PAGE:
Actin, particularly F-actin, has been identified within the subacrosomal space of developing spermatids. Collectively, these authors emphasize that F-actin decreases with the completion of the spermatid’s development until it becomes virtually undetectable by the time mature spermatids are released from the seminiferous tubules. This suggests that the older the spermatid, the more abundant the G-actin and the less abundant the F-actin. Assuming that the principal role of cortical F-actin is to act as a physical barrier that could rigidify the structure that it accompanies, namely, cell membranes, the predominance of one form of actin over the other within the subacrosomal space could influence the shaping of the acrosome to meet specific physiological and structural requirements.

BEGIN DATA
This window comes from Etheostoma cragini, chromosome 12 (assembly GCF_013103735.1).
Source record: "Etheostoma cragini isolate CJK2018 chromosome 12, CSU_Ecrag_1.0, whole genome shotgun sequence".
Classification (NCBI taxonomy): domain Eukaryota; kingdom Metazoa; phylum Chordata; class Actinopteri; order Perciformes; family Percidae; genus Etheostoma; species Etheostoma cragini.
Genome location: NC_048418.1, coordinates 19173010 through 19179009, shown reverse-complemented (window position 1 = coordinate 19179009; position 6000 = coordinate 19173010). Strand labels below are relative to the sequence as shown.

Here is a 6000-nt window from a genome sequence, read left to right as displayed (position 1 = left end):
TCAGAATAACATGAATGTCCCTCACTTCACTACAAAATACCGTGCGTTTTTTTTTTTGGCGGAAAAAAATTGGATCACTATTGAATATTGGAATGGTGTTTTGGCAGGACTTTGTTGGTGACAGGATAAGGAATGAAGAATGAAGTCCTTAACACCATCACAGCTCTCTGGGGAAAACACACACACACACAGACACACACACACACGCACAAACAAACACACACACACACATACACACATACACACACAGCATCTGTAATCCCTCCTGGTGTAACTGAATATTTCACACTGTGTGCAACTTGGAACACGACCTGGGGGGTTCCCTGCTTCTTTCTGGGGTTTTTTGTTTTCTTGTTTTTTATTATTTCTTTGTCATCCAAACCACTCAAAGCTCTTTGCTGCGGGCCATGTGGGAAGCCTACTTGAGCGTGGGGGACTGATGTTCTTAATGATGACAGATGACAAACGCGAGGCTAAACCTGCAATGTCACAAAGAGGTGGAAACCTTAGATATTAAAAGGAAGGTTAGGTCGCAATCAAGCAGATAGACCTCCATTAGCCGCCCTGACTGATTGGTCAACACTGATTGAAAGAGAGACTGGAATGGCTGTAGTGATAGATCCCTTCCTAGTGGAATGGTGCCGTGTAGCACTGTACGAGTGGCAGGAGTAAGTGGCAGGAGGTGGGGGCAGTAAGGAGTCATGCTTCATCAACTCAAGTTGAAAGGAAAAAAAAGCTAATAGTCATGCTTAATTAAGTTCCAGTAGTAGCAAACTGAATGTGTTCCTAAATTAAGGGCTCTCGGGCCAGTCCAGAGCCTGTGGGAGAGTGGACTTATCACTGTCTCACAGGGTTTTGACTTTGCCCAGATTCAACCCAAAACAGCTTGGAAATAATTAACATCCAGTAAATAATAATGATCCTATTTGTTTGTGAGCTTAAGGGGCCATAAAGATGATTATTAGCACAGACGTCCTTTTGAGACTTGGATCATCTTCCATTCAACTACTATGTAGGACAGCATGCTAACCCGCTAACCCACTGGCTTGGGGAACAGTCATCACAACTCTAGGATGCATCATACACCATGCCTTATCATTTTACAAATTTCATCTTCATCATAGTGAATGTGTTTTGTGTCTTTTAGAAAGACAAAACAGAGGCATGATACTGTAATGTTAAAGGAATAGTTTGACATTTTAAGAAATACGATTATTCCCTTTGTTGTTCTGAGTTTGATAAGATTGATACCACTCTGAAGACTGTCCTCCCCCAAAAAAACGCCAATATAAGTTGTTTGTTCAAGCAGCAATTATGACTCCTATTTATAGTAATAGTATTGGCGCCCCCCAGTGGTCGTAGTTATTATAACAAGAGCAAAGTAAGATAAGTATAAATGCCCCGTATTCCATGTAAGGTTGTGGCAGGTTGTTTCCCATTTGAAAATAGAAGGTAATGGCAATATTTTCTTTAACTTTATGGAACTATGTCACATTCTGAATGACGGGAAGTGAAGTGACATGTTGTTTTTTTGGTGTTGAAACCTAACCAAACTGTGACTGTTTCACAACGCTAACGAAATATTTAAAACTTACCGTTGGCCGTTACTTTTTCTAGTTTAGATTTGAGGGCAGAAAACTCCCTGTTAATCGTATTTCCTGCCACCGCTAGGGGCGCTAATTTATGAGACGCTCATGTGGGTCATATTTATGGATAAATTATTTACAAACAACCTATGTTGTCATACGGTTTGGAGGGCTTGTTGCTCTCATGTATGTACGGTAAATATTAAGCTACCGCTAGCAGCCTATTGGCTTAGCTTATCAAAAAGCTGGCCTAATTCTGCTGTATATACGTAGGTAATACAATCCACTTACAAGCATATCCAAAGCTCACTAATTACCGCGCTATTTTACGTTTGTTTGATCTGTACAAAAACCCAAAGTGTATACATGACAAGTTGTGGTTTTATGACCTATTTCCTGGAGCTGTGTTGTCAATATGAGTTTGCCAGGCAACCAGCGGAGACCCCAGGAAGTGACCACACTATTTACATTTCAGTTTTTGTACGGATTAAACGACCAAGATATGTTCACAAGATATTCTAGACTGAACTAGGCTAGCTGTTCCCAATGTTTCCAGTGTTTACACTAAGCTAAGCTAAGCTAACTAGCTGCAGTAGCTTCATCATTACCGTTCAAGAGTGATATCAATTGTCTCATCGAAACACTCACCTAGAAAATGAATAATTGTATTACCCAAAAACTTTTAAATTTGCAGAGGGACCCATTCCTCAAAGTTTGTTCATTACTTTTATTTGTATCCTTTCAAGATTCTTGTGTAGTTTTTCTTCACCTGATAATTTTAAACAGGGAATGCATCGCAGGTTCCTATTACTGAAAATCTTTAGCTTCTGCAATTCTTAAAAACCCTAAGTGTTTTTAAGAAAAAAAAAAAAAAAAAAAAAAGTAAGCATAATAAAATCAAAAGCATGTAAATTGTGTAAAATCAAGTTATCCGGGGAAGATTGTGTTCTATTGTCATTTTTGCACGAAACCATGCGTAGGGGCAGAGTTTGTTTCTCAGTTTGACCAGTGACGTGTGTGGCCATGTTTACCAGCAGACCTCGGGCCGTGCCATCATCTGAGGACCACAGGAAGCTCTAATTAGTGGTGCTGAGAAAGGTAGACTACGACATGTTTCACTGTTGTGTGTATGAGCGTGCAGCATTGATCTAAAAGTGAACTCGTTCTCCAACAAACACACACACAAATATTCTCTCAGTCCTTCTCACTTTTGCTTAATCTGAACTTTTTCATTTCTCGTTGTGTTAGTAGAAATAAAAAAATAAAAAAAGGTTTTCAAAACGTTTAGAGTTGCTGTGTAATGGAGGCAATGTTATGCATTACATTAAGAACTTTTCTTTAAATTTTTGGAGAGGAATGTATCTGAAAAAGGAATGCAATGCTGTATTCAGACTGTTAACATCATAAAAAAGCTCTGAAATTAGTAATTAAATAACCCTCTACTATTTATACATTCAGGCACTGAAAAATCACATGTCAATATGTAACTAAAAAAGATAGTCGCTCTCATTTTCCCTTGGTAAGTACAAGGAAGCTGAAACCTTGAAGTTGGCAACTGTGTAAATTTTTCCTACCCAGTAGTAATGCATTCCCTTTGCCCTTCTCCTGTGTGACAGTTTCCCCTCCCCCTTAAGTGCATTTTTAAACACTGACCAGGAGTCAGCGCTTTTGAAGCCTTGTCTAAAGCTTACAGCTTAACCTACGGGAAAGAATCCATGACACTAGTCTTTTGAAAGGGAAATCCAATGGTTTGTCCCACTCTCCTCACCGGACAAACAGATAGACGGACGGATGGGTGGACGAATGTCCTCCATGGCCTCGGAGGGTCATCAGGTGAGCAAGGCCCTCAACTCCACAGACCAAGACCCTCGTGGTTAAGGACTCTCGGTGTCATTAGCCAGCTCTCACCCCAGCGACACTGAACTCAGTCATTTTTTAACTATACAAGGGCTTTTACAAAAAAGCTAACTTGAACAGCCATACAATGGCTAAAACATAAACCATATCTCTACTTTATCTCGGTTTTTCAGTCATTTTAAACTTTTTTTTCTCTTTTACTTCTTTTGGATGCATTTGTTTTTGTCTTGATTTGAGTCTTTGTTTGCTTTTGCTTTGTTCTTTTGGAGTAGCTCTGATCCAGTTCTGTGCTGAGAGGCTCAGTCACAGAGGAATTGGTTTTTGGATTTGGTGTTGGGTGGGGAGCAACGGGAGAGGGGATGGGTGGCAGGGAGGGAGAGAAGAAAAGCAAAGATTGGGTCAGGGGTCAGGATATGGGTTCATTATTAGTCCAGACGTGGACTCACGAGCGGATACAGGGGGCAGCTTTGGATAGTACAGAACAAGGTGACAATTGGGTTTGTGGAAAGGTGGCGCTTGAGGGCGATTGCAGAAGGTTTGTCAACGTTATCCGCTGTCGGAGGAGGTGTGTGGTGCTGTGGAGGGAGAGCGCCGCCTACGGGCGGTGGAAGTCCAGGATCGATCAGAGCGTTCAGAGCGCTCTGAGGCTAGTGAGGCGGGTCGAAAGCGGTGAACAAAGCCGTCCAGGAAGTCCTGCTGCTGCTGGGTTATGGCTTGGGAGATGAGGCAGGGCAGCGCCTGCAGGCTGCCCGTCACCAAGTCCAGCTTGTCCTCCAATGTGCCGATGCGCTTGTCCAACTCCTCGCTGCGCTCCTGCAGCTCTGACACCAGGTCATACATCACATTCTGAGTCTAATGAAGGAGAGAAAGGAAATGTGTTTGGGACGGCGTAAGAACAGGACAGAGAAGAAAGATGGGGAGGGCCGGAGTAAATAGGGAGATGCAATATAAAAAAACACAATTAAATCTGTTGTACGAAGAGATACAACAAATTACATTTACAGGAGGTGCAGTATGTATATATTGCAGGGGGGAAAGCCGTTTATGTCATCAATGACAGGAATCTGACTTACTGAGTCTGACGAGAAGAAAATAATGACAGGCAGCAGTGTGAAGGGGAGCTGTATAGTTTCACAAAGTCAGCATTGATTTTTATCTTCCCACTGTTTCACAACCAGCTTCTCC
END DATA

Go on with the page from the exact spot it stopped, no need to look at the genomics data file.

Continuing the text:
Not surprisingly, scinderin is found in germ cells in which actin has been reported, that is, within a region that corresponds to the subacrosomal space of developing spermatids. In vitro, scinderin has been reported to bind to both G-actin and F-actin. Under basal conditions, when intracellular Ca2+ ([Ca2+]i) is low, 90-95% of scinderin is cytoplasmic, while 5-10% is associated with membrane phospholipids, but when [Ca2+]i is high, most of the scinderin becomes associated with actin and the phospholipids. Therefore, one could anticipate that the changes in scinderin distribution reported here in the spermatids and in the spermatozoa during and following their epididymal transit might have been dictated by [Ca2+]i-in-duced changes in the form of actin.